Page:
President Donald Trump is in the final stretch of a 44-city blitz for the midterm elections, but the America he’s glimpsed from the airport arrivals and his armored limousine is hardly a reflection of the nation as a whole. The president has mostly traveled to counties that are whiter, less educated and have lower incomes than the rest of the United States, according to Census Bureau data. It’s a sign that he is seeking to galvanize the same group of voters that helped carry him to victory in 2016. Trump has largely eschewed the big metropolises for smaller cities. He has been to Tampa, Nashville, Cleveland and Houston — where the arenas could accommodate his crowds. But he’s primarily been jet-setting to smaller places such as Elko, Nevada (population 20,078). Or, Mosinee, Wisconsin (population 4,023). Or, Belgrade, Montana (population 7,874).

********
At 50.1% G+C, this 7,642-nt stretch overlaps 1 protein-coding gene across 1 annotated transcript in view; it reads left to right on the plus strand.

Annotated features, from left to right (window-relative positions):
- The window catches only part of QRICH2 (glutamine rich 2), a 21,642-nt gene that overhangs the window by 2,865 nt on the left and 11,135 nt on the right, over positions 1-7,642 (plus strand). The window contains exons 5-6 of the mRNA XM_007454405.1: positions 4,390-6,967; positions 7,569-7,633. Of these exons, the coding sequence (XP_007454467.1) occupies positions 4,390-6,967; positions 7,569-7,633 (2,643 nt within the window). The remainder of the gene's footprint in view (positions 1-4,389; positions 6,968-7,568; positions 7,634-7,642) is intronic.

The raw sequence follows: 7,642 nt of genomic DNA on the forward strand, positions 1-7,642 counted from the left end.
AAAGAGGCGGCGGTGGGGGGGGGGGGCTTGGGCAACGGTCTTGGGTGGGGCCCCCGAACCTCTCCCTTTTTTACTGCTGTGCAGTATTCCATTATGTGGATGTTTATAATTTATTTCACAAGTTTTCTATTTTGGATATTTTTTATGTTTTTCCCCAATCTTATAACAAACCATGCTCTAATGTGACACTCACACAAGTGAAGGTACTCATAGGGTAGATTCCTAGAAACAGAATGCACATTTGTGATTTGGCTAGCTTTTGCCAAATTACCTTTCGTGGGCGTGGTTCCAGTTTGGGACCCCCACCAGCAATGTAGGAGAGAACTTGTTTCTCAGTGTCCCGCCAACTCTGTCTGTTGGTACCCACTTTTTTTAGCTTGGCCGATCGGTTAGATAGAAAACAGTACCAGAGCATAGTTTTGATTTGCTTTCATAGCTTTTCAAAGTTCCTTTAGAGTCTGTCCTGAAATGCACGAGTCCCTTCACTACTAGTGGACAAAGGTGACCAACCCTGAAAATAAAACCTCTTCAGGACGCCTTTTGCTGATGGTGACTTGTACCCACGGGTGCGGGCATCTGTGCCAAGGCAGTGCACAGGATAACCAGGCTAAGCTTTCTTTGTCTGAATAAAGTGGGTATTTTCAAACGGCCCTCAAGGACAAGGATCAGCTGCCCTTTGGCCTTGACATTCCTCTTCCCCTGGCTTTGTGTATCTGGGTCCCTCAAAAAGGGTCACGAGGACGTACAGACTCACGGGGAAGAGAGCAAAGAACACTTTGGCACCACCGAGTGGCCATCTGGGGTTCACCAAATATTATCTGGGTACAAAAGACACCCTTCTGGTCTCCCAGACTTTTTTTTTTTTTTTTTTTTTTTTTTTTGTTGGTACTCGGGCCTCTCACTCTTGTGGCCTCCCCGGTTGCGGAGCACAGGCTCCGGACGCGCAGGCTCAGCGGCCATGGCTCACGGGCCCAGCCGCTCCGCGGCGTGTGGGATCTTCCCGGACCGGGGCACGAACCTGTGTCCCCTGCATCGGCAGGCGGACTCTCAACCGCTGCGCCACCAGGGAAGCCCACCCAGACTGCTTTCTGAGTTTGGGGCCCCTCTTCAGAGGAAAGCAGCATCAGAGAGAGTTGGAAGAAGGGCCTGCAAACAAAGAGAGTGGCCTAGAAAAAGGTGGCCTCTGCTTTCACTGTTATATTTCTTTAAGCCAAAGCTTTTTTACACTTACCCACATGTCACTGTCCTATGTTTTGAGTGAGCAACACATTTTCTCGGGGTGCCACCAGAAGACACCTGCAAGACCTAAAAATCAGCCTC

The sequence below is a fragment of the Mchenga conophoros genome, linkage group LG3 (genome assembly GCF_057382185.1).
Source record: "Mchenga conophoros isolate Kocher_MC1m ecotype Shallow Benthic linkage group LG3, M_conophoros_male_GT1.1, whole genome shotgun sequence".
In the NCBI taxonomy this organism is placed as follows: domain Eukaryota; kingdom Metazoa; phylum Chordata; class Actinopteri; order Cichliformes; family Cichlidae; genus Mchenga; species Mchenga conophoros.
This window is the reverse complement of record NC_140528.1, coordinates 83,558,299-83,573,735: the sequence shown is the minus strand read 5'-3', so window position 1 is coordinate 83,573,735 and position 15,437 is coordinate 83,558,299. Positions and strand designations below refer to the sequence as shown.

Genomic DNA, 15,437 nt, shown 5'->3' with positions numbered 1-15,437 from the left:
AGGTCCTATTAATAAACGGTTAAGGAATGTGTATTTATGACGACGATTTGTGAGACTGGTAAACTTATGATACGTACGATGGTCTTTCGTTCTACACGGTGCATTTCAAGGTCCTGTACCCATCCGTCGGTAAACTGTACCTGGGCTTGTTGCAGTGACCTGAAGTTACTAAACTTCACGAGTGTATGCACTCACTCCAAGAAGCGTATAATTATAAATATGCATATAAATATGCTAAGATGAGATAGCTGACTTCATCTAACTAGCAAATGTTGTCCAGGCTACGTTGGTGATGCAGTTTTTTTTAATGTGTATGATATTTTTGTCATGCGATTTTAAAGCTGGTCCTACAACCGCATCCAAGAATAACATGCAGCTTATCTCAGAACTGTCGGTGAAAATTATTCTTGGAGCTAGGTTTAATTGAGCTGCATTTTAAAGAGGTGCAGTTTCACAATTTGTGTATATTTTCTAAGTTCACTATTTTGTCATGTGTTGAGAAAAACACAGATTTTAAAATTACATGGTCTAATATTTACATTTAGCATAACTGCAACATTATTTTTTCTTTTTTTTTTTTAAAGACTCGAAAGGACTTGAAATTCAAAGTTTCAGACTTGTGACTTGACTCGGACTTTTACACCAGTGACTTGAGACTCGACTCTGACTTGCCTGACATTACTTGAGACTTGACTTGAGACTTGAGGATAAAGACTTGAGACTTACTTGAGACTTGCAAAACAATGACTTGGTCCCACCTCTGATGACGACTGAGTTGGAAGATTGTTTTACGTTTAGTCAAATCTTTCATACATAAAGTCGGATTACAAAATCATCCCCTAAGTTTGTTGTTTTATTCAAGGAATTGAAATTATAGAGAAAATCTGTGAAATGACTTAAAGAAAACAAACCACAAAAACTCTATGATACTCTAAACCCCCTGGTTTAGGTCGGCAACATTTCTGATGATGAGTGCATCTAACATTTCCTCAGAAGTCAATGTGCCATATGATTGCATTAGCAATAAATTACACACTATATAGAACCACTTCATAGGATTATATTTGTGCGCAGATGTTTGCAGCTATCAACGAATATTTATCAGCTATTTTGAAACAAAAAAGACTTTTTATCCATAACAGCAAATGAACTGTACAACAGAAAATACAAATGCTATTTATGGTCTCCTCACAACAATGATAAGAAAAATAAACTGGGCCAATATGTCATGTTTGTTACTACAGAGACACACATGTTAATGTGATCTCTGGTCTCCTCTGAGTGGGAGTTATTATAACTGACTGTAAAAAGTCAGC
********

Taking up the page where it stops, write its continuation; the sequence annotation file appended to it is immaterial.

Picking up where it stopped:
When Trump stops at Belgrade on Saturday, historical records suggest he will be the second president to visit the Montana town named after Serbia’s capital city. In 2009, Barack Obama held a town hall in Belgrade to promote the Affordable Care Act. Since March, Trump has crisscrossed the country like a salesman with a set territory. The majority of his trips have been to just nine states. They are Ohio, Pennsylvania, Tennessee, Florida, Missouri, Montana, Indiana, West Virginia and Nevada. Trump won eight of those states in 2016, but not Nevada. And this year, seven of them feature a major Senate race with a Democratic incumbent. The former casino magnate has visited one city twice for the midterms: Las Vegas.